The Apprentice: Los Angeles, Episode 9 – Soap Gets in Your Eyesby Betsy Wasser -- 03/19/2007
Previously on The Apprentice, Surya finally got fired from Arrow. We all knew it was only a matter of time, right?
Nicole begs everyone to “please think about winning.” They’re all very happy to see James and Tim again. No one on that team thought much of Surya, especially not as a project manager. James and Tim report that Surya fought really hard. Tim says they didn’t spend much time attacking each other. He and James agree that there’s no tension between them. Frank says that if you’ve been called back from the Boardroom, it’s your turn to step up and be project manager. James says he’ll do it. This is his chance. Cool – James intrigues me, and I’d like to see more of him. One of the (many) things I don’t like about the winning PM repeats angle is that we haven’t gotten to see much out of a lot of candidates. Does Trump like Angela for any reason other than her athleticism? And Stefani seems really smart, but is she?
The Trump Phone rings, and the candidates are directed to meet Trump on the set of Passions. Nicole has a miserable time getting in the outdoor shower on a very blustery day. She yells that the water is going everywhere. There’s a lot of screaming. Of course in the meantime, the people in the mansion enjoy a placid morning. In the van on the way to the task, Nicole is still screeching about her horrible shower. I think I foresee a “Nicole is a shrieking harpy” plotline, don’t you? She is totally geared up about going to see Passions and says she’s a huge fan.
Trump chats up one of the stars of the show, and it’s pretty creepy. Watch your back, Melania. Trump tells us that Passions is a highly rated show, rather ironic, given that the show was cancelled recently. Anyway, the teams will be creating 45 second soap opera webisodes to promote Soft Scrub Deep Clean Foaming Cleanser. The executives from the sponsor will judge the soaps and choose the best. Trump says that someone will be fired “like a dog.” Because dogs get fired? I think Trump’s hair is on a little too tight, because he’s not making a lot of sense these days.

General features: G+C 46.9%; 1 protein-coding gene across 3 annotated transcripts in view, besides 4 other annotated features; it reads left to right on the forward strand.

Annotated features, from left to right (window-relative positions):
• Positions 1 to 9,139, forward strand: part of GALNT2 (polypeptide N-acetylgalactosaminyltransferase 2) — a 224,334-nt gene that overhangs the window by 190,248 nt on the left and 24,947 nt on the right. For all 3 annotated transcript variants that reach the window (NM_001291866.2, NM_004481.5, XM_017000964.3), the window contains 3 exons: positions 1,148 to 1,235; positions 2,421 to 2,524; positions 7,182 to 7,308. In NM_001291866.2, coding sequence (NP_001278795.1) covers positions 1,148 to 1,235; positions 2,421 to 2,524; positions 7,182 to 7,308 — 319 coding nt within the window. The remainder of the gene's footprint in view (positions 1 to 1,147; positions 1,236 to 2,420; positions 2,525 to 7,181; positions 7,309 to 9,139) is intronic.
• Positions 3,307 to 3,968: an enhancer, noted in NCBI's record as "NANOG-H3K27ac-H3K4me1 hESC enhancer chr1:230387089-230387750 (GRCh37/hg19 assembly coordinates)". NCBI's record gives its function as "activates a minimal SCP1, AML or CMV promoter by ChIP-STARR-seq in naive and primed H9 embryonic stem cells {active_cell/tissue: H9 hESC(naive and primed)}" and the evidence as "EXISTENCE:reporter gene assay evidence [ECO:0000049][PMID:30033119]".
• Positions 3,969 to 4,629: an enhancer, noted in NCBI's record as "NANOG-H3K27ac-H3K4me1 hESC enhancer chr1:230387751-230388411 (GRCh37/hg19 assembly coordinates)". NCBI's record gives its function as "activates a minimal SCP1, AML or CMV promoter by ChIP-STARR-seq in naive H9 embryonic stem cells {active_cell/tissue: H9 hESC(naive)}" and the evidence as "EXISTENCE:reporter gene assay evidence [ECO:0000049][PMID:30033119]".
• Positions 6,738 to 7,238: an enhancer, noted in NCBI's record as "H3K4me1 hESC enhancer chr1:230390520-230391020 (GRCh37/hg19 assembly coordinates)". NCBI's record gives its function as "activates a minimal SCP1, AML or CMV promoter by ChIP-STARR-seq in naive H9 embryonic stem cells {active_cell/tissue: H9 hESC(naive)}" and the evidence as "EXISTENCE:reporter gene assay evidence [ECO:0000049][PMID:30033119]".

Kinetic talks about their skit. I’m going to call them skits, by the way, because I don’t really like typing out “webisode.” They want to talk about “washing away dirty secrets.” The team seems to be working well together, but Muna asks a lot of very detailed questions about the plot. Muna, you’ve only got 45 seconds; there’s only so much backstory you can get.. She is also bugging the hell out of Kristine, who says that Muna completely disrupts the flow of thinking on the team. She needs to shut up, Kristine says.
Kristine and Heidi plan to take on the acting roles, and they want Muna to handle the timelines because she is so detail oriented. It makes complete sense, as that is definitely her strength. However, Muna says she’s much more comfortable in front of the camera. That strikes me as absurd, because it’s not like she’s an actress. Kristine says she wants her to be in the place she’s most comfortable, so she makes Muna the housewife and Heidi the slutty neighbor. She thinks Muna is difficult to manage, so she’s giving in I think to shut her up.
They continue to work out the plot, and Muna says she refuses to say the lord’s name in vain. I do believe there’s also a bit in the Bible about adultery, which is the subject of the skit, but Muna seems unconcerned about that.
Arrow works out their shoot. James says he doesn’t quite know what he’s doing, but he’s going with his gut. Nicole and Tim will be acting opposite each other, but Tim keeps forgetting his lines. Nicole says in an interview that she came up with the story, which is about a guy who is cleaning his bathroom because he’s getting ready to propose. Because guys often propose in the bathroom? Whatever, I’ll let that one go. She thinks that playing opposite Tim is just adorable. Amusingly, we then cut to an interview with Thim. Tim says that it’s “completely hideous” because they’re so newly together. Pretending to propose is “massively awkward.” In the story, Tim starts to propose and Nicole interrupts to say she got a job in New York. James seems pleased with how it looks, but Nicole has more ideas for how to shoot the scene. James is all for it. They add some close-ups at Nicole’s suggestion. James thinks that her being a soap opera fan will really come in handy..
Kinetic shows Muna rushing to Heidi’s house for more Soft Scrub. Muna thinks that Kristine should be around, but she and Angela have gone to get props. In the car with Angela, Kristine says Muna is too sensitive, so she thought it would be easier to let her act. Angela nods in agreement. But back at the set, Heidi says it was really hard to both act and direct. Somewhere, Warren Beatty nods in agreement, right? They’re having trouble getting the shots right. Kristine returns with the lipstick, which clearly they needed two people to go buy. After all, they bought two colors! Angela says she’s surprised that the two actresses haven’t gotten farther. Kristine jumps in and starts directing. Muna questions her directions. Kristine thinks Muna would drive Trump crazy if they worked together.